Of course, given the diminishing returns that casinos are getting, it’s questionable if this push for a Younger Audience will help much.  remember, we’re talking about a demographic that has the highest unemployment rate, while being saddled with the most college debt, which means that their overall trajectory in their financial lives may also decrease as much as GenX has decreased since the Boomers.

Outside the Pend Oreille Pavilion before a gig. The venue is located at the Northern Quest Casino in Airway Heights, Washington. Photo by Jon Silpayamanant.
Outside the Pend Oreille Pavilion before a gig. The venue is located at the Northern Quest Casino in Airway Heights, Washington. Photo by Jon Silpayamanant.

All these amenities and the shift in entertainment geared towards bringing in a Younger Crowd could also be seen as geared towards cultivating a less affluent segment of the population. Again, as I’ve noted here many times, audiences can’t save live entertainment because they make up a small proportion of revenue going towards expenses.

Photo of the tour bus Jon Silpayamanant took outside the Pavilion at the Cypress Bayou Casino in Charenton, Louisiana before soundcheck.
Photo of the tour bus Jon Silpayamanant took outside the Pavilion at the Cypress Bayou Casino in Charenton, Louisiana before soundcheck.

By targeting audiences which are potentially lower wage earners, that revenue is likely to shrink even further while also risking losing the older customers which can actually increase the revenue. While casinos can’t create monopolies as Professional Sports can, with the proliferation of casinos and gambling across the country, there might be little they can do to stem the flow of gamblers. This is analogous to the proliferation of Performing Arts groups (not to mention the high quality of home entertainment systems) and how that’s affecting all live events.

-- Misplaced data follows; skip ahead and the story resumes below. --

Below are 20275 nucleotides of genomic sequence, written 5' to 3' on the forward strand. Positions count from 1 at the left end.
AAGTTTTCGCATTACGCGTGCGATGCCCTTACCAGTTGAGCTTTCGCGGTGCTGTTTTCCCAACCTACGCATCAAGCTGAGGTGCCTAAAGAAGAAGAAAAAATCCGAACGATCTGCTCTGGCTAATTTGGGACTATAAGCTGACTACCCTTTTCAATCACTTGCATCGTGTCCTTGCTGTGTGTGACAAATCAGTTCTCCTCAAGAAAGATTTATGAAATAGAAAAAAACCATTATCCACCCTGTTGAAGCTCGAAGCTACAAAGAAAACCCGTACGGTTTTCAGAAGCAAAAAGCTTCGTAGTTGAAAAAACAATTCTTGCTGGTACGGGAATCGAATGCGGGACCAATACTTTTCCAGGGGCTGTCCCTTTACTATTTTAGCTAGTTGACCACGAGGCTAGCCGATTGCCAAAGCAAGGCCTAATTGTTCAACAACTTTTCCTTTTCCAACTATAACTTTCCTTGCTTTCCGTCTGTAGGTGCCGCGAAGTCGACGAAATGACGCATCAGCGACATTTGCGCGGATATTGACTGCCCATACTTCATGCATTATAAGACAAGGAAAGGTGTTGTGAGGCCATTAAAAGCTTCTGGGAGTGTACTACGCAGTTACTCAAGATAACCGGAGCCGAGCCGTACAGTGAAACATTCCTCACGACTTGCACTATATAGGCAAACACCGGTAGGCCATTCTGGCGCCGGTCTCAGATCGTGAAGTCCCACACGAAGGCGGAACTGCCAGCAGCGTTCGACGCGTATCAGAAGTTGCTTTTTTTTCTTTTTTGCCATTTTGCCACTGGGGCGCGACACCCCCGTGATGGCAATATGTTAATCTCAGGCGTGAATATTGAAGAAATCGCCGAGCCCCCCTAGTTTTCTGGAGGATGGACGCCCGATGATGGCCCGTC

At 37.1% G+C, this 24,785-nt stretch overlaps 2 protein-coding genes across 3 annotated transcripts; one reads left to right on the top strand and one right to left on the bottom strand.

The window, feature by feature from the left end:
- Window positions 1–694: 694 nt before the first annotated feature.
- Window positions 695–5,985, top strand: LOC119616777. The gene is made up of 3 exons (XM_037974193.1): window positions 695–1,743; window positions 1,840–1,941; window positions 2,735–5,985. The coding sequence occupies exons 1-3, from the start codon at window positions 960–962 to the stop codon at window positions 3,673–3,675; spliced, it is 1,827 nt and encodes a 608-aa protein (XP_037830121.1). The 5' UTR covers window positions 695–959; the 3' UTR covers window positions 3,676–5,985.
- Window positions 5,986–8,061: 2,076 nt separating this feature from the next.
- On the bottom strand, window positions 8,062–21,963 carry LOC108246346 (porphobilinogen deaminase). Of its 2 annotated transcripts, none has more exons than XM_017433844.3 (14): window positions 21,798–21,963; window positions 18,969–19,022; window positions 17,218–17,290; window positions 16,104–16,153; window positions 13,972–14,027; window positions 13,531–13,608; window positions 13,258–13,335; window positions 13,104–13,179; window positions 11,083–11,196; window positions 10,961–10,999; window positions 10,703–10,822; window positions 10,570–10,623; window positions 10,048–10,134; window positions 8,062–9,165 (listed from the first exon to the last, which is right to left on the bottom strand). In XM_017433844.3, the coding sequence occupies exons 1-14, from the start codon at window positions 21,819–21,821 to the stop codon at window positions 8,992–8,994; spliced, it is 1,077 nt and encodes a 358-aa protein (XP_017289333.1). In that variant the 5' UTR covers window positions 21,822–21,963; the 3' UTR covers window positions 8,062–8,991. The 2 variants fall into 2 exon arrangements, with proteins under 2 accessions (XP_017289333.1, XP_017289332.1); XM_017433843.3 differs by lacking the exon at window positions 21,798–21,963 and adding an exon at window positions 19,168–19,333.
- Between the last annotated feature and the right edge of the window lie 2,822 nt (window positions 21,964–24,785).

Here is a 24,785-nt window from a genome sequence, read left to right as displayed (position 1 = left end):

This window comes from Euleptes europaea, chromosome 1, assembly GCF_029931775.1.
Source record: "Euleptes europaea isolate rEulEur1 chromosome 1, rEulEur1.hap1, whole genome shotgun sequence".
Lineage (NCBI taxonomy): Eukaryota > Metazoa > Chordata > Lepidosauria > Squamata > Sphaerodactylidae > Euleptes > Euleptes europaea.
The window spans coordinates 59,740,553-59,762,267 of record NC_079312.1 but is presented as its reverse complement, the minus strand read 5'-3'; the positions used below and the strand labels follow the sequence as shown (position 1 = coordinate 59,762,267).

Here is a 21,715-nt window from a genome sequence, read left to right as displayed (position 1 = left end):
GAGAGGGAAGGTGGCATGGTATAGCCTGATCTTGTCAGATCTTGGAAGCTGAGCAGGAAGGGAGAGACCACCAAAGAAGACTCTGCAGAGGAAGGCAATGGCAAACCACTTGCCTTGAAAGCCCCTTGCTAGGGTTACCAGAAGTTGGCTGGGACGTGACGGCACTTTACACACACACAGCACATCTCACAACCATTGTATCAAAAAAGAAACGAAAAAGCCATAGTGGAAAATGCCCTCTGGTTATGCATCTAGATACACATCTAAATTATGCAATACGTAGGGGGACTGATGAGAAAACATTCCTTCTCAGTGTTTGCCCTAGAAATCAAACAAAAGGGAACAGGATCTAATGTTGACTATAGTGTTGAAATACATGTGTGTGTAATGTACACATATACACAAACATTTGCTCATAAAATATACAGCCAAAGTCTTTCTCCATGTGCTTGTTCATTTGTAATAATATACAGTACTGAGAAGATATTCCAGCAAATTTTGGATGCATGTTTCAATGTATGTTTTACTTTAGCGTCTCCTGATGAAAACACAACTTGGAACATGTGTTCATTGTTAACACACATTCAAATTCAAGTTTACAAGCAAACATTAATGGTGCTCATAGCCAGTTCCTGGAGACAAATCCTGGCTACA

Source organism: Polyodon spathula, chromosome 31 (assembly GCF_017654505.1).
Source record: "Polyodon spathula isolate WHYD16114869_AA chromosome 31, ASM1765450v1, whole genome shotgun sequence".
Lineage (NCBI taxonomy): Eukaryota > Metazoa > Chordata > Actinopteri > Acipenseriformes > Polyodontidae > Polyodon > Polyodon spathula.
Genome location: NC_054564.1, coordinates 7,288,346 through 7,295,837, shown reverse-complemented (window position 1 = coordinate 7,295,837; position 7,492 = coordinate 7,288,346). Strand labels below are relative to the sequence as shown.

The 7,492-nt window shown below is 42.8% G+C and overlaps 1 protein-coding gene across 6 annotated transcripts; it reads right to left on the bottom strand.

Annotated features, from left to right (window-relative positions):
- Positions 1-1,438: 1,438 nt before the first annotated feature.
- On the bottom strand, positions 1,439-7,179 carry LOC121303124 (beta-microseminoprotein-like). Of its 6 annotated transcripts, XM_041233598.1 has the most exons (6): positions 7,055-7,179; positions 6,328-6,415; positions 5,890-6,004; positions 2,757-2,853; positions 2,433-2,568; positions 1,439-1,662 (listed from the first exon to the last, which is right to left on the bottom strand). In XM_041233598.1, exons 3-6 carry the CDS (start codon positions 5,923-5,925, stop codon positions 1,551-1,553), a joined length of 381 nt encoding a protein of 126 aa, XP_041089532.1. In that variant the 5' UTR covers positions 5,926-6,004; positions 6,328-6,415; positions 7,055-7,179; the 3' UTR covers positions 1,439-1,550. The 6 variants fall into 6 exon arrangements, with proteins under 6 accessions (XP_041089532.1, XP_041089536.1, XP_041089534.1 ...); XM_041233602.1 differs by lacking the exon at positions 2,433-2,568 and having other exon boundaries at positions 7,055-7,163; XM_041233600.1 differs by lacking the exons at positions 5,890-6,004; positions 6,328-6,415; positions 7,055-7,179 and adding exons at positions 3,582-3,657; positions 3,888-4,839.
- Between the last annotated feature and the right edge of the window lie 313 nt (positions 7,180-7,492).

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5 thoughts on “Casino Gigs, Classical Music, and Younger Audiences

  1. Using Revel as an example is terrible. They’re up for bankruptcy, have done horribly, went way over cost and had to cut out an entire tower from the initial design. Back in ’09 I helped do sound at a couple “show off how we are building” to investors. I heard the same rhetoric as the guy above. The company o worked for landed the gig to outfit fair portions of Revel, and, yeah…it’s all been downhill.

    The only really thriving casino in AC is Borgata. It is large enough to cater to everyone–has a AAA large venue, a smaller (but still large venue)–both those venues do a variety of acts– a couple clubs from posh to plebian, and tons of dining. It lives as a resort first and casino second. The resort attracts young crowds, and the casino gets money from everyone.

    Revel skewed too far, and it’s done very poorly.

    1. Revel might be a bad example, but right now (because until this conversation I hadn’t thought about Casinos at all) I’m curious about the whole field shifting. I’d been hearing things like this from folks over the years–about the Casinos going towards the resort focus (and many of the Casinos I’ve played over the years have that in their names– “X Casino and Resort”).

      It’s sounding a lot like Richard Florida’s ideas about bringing in the amenities to cities to draw in the younger crowd. And I think that’s the bigger point, given that this younger demographic has far less purchasing power than each previous generation, and is already starting out in a worse financial position which will give them less economic power in the future (which means poorer prospects for them being donors).

      This is one of those examples of me wanting to see what’s happening in other fields to see if the trends are corresponding with trends in other fields. At initial glance it looks like that’s the case. I’ll be collecting more data about this in the coming weeks I suspect.

    1. Thanks, Matt. I think that far too often people in various fields get too caught up in their own worlds and can’t see how the issues they are saying are unique to their fields aren’t so unique to their own worlds!

  2. Jon-

    There is definitely a sense that casino density is getting a little high. My mother lives up near Monticello and there was some hope that a casino would revive some of the old Borscht Belt resorts up there. But apparently a number of casinos that planned to establish themselves there backed out when they heard rumors that a casino might go in the next county down near the mega-outlet center, Woodbury Commons.

    A number of performing arts centers in upstate NY are a little wary about having to compete with the casinos for entertainers due to the casinos’ deeper pockets. I wrote about how they banded together in an attempt to ameliorate the situation – http://www.insidethearts.com/buttsintheseats/2014/07/28/the-arts-are-enough-of-a-gamble-without-casinos/